At a sharp wall corner a clump of tall poinsettias flamed against the sky. Zora laughed full-heartedly.
“Here we are in the middle of a Fairy Tale. What are the Powers of Darkness in your case, Sir Red Cross Knight?”
“Jebusa Jones’s Cuticle Remedy,” said Sypher savagely.
That was Clem Sypher’s Dragon—Jebusa Jones’s Cuticle Remedy. He drew so vivid a picture of its foul iniquity that Zora was convinced that the earth had never harbored so scaly a horror. Of all Powers of Evil in the universe it was the most devastating.
She was swept up by his eloquence to his point of view, and saw things with his eyes. When she came to examine the poor dragon in the cool light of her own reason it appeared at the worst to be but a pushful patent medicine of an inferior order which, on account of its cheapness and the superior American skill in distributing it, was threatening to drive Sypher’s Cure off the market.
“I’ll strangle it as Hercules strangled the dog-headed thing,” cried Sypher.
He meant the Hydra, which wasn’t dog-headed and which Hercules didn’t strangle. But a man can be at once unmythological and sincere. Clem Sypher was in earnest.
“You talk as if your cure had something of a divine sanction,” said Zora. This was before her conversion.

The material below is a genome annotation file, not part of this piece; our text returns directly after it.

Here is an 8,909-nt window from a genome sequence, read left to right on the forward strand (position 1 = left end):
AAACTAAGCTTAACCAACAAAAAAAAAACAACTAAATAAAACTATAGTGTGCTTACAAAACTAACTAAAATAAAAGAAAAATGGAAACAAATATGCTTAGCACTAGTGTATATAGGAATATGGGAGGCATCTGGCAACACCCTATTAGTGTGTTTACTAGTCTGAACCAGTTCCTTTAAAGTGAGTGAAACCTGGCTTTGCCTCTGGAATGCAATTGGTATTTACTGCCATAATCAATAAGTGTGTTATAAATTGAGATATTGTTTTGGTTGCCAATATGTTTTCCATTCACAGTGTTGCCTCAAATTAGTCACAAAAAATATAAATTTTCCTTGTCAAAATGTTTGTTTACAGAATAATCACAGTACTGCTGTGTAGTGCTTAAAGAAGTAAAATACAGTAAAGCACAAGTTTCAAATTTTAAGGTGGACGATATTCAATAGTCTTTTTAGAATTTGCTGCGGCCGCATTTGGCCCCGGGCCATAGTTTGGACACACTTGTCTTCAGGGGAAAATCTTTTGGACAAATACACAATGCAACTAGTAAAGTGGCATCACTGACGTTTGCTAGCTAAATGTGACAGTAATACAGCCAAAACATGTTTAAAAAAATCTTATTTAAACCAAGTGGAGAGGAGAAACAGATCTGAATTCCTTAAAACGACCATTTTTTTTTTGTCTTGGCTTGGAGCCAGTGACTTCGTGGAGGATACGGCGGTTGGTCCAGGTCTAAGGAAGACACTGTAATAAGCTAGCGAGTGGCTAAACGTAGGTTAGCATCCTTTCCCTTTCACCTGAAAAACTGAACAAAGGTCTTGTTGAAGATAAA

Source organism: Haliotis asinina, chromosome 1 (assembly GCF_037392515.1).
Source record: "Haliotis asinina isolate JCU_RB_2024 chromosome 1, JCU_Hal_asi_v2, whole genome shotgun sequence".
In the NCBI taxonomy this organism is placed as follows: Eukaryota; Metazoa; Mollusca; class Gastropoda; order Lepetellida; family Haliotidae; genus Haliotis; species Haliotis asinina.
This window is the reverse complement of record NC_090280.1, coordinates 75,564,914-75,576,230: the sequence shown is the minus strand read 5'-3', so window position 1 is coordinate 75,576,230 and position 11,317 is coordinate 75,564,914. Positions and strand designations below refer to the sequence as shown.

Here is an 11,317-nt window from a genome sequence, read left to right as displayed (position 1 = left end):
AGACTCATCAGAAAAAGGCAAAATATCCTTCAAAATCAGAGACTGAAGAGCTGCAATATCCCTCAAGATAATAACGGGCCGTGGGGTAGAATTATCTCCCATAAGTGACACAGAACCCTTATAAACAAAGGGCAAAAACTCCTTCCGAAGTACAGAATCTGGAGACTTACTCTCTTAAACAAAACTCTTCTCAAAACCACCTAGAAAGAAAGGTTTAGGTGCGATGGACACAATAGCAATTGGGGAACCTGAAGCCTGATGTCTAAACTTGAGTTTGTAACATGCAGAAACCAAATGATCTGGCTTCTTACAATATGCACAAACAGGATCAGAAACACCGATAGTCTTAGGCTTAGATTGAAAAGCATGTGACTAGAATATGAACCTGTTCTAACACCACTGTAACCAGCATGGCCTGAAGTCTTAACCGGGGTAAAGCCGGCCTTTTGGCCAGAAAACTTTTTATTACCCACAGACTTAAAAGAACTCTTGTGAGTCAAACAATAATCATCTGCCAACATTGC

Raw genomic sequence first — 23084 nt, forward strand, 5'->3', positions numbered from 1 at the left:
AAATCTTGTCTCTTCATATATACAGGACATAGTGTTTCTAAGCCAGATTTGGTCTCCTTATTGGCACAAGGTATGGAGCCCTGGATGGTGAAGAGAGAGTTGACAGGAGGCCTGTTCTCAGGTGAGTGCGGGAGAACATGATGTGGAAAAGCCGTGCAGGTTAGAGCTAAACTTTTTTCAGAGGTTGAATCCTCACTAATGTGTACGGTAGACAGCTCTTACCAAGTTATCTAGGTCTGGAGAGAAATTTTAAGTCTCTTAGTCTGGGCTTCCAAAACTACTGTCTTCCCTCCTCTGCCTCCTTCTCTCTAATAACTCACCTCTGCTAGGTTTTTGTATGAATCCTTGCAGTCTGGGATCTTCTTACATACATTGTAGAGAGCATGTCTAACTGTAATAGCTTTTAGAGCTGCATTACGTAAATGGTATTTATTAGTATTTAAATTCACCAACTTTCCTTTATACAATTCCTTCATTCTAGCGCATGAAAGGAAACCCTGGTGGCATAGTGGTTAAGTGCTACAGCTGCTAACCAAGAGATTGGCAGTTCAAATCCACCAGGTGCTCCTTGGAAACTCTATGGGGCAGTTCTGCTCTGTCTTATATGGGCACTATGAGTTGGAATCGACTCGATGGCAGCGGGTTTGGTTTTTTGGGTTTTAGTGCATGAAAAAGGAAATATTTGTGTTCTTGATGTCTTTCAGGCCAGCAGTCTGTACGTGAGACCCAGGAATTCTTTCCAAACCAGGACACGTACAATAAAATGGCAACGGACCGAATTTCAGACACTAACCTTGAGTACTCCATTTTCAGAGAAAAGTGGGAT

“Mrs. Middlemist, if I didn’t believe that,” said Sypher solemnly, “do you think I would have devoted my life to it?”
“I thought people ran these things to make money,” said Zora.
It was then that Sypher entered on the exordium of the speech which convinced her of the diabolical noisomeness of the Jebusa Jones unguent. His peroration summed up the contest as that between Mithra and Ahriman.
Yet Zora, though she took a woman’s personal interest in the battle between Sypher’s Cure and Jebusa Jones’s Cuticle Remedy, siding loyally and whole-heartedly with her astonishing host, failed to pierce to the spirituality of the man—to divine him as a Poet with an Ideal.
“After all,” said Sypher on the way back—Septimus, with his coat-collar turned up over his ears, still sat on guard by the chauffeur, consoled by a happy hour he had spent alone with his mistress after lunch, while Sypher was away putting the fear of God into his agent, during which hour he had unfolded to her his scientific philosophy of perambulators—“after all,” said Sypher, “the great thing is to have a Purpose in Life. Everyone can’t have my Purpose “—he apologized for humanity—“but they can have some guiding principle. What’s yours?”
Zora was startled by the unexpected question. What was her Purpose in Life? To get to the heart of the color of the world? That was rather vague. Also nonsensical when so formulated. She took refuge in jest.
“I thought you had decided that my mission was to help you slay the dragon?”